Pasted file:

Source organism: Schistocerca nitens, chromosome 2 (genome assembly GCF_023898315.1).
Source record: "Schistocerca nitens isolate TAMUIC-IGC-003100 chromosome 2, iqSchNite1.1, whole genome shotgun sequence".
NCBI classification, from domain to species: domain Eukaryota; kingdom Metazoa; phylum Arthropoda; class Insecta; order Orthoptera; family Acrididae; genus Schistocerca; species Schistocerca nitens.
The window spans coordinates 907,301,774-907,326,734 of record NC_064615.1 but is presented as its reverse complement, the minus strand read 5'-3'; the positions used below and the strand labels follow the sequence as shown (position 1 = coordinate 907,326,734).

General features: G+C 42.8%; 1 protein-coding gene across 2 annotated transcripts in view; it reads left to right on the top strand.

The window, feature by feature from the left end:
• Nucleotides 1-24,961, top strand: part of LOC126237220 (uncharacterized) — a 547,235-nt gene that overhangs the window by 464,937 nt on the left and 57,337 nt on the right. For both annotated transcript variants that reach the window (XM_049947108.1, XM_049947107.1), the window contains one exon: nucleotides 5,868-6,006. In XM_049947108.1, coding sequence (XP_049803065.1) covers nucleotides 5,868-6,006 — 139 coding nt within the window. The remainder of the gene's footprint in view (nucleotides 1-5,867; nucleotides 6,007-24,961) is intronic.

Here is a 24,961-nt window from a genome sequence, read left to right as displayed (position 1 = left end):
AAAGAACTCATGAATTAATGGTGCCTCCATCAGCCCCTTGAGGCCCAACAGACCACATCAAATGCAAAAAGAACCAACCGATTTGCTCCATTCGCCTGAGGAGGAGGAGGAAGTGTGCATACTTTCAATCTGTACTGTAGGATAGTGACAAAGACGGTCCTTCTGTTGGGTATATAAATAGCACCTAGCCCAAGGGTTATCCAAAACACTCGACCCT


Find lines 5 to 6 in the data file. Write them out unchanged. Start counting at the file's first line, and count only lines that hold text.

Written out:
General features: G+C 42.8%; 1 protein-coding gene across 2 annotated transcripts in view; it reads left to right on the top strand.

The window, feature by feature from the left end: